Eventually, with care and patience, the tulip planted in Rosa’s window box forms a bud, and then a second and then a third. One day, as Rosa gives Cornelius a detailed account of the size and shape of the buds, the lovers hear a noise on the stairs. Rosa tells Cornelius that her father’s new friend, Jacob Gisels, is always following her. Cornelius immediately assumes Gisels is a tulip thief. He urges Rosa to protect the tulip at all cost, even if it means ending their friendship. Rosa is crushed. It appears that Cornelius loves the dream of the black tulip more than he loves her. She runs off, determined not to visit him ever again. Left alone in his cell, Cornelius realizes his mistake, it’s Rosa he loves, not the black tulip. After a visit from Cornelius’s housekeeper, the lovers are reconciled.
As the days pass, the buds swell. Finally, the tulip blooms, its magnificent blossoms are indeed black; as black as the devil’s soul. Rosa hurries to Cornelius to tell him the news. Boxtel, seizing the opportunity, slips into Rosa’s room and steals the black tulip. When Rosa discovers that the tulip is gone, she rightly assumes that Gisels (Boxtel) stole it, and that he will claim the black tulip prize for himself.
Determined to set the record straight, Rosa hurries to the Horticultural Society where Gisels has already registered the black tulip. As it happens, Prince William has come to see the flower himself. At this point, the Narrator steps into the scene. He reveals that he is, in fact, Prince William, the all powerful Prince of Orange. When Rosa accuses Boxtel of stealing the tulip, Boxtel makes a counter charge; Rosa is guilty of giving aid and comfort to Cornelius Van Baerle, an enemy of the crown. Prince William, incensed by Rosa’s audacity, finds her guilty on the spot. He sends guards to fetch Cornelius and promises to punish him as well.
As the tulip festival begins, the black tulip is paraded through the streets on a liter. The townspeople follow, waving flags and banners. (THE BLACK TULIP.) When all parties are assembled in the square, Prince William announces Rosa’s treachery and sentences her to forty lashes. As the sentence is about to be carried out, Gryphus arrives with Cornelius. Cornelius insists that he alone is guilty; that he should be punished not Rosa. Prince William agrees. He summarily sentences Cornelius to death. It seems that all is lost.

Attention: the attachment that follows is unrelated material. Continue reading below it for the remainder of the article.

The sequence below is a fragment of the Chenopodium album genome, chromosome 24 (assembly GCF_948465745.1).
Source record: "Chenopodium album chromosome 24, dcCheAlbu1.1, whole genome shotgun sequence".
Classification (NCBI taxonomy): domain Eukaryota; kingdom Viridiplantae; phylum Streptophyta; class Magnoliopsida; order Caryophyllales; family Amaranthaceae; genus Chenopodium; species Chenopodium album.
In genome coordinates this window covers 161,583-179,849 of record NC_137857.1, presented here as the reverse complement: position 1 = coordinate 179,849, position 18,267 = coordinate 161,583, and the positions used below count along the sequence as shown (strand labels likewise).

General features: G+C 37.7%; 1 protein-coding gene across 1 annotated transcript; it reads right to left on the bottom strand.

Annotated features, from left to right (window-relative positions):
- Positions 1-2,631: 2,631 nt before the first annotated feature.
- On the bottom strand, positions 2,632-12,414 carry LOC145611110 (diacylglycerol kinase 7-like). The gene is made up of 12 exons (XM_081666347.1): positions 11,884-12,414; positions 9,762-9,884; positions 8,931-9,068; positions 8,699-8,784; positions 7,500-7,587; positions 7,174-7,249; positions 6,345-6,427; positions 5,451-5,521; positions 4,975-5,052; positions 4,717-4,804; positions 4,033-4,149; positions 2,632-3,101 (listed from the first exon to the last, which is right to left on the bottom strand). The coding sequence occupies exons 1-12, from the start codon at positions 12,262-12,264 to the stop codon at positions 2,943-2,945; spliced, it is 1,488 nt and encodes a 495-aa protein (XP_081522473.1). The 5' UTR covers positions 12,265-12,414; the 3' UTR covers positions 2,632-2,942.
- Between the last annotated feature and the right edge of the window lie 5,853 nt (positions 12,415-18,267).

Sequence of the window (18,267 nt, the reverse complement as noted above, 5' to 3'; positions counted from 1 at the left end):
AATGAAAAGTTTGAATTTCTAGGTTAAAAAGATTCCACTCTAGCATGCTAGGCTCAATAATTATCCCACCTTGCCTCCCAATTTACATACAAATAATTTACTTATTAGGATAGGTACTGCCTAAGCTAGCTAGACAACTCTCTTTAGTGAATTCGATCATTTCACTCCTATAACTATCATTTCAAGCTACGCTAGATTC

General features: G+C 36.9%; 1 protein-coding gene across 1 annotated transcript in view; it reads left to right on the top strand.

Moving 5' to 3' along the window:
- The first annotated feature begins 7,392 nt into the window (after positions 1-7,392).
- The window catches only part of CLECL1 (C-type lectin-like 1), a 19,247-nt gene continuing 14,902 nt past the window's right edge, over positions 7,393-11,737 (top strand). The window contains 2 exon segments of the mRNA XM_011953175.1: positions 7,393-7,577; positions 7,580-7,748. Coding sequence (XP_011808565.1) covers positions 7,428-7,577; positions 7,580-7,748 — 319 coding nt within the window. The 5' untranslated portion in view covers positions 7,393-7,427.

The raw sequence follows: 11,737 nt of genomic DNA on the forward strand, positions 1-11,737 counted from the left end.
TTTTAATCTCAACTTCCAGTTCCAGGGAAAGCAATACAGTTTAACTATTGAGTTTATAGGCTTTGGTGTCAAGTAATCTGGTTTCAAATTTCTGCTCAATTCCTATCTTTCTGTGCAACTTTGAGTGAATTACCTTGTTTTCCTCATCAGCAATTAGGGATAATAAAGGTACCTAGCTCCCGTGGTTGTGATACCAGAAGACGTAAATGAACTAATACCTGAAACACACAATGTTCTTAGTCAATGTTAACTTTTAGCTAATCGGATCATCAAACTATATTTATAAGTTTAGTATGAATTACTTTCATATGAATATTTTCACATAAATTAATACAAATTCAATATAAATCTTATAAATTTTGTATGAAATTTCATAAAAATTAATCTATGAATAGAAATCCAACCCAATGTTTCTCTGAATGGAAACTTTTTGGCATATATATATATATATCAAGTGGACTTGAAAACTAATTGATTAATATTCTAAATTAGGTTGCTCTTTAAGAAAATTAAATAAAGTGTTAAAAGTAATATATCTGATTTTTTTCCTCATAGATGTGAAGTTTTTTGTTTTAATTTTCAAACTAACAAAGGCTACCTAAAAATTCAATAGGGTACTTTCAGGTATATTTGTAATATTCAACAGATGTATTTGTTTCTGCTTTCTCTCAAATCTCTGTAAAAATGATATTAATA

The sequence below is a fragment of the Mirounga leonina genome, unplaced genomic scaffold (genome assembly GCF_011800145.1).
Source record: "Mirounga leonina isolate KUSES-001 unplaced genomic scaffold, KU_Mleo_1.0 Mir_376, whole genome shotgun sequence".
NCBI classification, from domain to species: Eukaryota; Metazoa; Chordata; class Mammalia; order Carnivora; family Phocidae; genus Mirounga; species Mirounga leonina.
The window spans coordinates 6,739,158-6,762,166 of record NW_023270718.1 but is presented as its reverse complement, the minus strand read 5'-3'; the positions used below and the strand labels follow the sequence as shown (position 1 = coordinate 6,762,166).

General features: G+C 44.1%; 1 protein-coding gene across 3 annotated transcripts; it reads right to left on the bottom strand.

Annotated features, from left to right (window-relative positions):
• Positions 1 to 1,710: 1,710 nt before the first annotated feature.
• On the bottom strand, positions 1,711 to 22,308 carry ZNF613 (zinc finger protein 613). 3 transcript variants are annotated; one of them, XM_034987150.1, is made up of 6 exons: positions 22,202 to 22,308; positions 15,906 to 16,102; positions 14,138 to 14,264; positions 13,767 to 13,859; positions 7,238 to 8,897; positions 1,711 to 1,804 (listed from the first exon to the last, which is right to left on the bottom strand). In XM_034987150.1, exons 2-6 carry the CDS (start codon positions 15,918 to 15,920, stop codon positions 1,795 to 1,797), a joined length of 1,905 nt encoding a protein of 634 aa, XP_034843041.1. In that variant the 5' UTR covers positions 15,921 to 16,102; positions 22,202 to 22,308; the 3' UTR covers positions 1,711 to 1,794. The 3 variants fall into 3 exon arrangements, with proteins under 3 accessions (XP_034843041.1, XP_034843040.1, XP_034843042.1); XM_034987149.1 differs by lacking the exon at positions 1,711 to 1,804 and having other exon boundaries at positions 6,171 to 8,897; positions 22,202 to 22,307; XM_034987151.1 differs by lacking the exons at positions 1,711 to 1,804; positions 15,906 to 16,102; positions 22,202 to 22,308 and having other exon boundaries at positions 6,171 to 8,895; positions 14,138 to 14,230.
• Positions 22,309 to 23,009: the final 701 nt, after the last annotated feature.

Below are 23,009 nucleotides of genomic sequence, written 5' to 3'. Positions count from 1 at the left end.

In a desperate effort to prove the true ownership of the black tulip, Rosa presents the third and final black tulip bulb, which is still wrapped in the letter sent to Cornelius from his uncle, Cornelius De Witt, way back in act one; a letter which absolves young Cornelius of treason. Rosa’s believes it is divine intervention since the meaning of the letter would have passed unnoticed if Cornelius had not taught Rosa to read.
Rosa hands the letter to the Prince, who flashes back to the day of the De Witt’s death. Once again the Gatekeeper steps forward. He insists that the man who ordered him to close and lock the city gate, which blocked the De Witt’s path to freedom, looked a lot like his Majesty, Prince William. The Prince’s complicity in the De Witt’s murder becomes clear.
Determined to re-balance the scales of justice, Prince William exonerates Cornelius, and Rosa. He awards Rosa the prize of one hundred thousand florins, and appoints Cornelius to the post of Royal Gardener. As for Boxtel, he reaps what he has sown – a life sentence for tulip theft. As the lovers kiss the townspeople raise their voices in praise of flowers and love. (THE BLACK TULIP REPRISE.)
Narrator – David Wasson
Cornelius – Davis Gaines
Rosa – Ann Martin
Boxtel – David Arthur
John Leslie Wolfe